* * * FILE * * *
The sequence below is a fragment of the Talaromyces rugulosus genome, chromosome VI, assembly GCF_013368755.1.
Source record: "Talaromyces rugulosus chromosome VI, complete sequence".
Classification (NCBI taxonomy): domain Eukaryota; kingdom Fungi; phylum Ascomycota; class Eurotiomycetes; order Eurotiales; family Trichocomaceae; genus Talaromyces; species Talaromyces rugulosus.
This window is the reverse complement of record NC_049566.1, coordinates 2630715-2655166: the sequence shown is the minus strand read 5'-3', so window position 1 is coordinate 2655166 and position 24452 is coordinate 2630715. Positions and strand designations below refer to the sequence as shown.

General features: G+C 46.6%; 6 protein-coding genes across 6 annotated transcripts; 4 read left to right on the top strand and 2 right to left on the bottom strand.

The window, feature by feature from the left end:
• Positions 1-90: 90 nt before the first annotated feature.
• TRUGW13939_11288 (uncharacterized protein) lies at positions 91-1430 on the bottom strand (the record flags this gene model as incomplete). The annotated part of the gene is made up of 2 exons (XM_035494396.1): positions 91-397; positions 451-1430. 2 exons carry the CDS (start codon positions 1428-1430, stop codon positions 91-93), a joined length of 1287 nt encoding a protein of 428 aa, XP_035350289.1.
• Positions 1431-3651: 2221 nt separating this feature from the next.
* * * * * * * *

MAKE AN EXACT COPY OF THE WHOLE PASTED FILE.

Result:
The sequence below is a fragment of the Talaromyces rugulosus genome, chromosome VI, assembly GCF_013368755.1.
Source record: "Talaromyces rugulosus chromosome VI, complete sequence".
Classification (NCBI taxonomy): domain Eukaryota; kingdom Fungi; phylum Ascomycota; class Eurotiomycetes; order Eurotiales; family Trichocomaceae; genus Talaromyces; species Talaromyces rugulosus.
This window is the reverse complement of record NC_049566.1, coordinates 2630715-2655166: the sequence shown is the minus strand read 5'-3', so window position 1 is coordinate 2655166 and position 24452 is coordinate 2630715. Positions and strand designations below refer to the sequence as shown.

General features: G+C 46.6%; 6 protein-coding genes across 6 annotated transcripts; 4 read left to right on the top strand and 2 right to left on the bottom strand.

The window, feature by feature from the left end:
• Positions 1-90: 90 nt before the first annotated feature.
• TRUGW13939_11288 (uncharacterized protein) lies at positions 91-1430 on the bottom strand (the record flags this gene model as incomplete). The annotated part of the gene is made up of 2 exons (XM_035494396.1): positions 91-397; positions 451-1430. 2 exons carry the CDS (start codon positions 1428-1430, stop codon positions 91-93), a joined length of 1287 nt encoding a protein of 428 aa, XP_035350289.1.
• Positions 1431-3651: 2221 nt separating this feature from the next.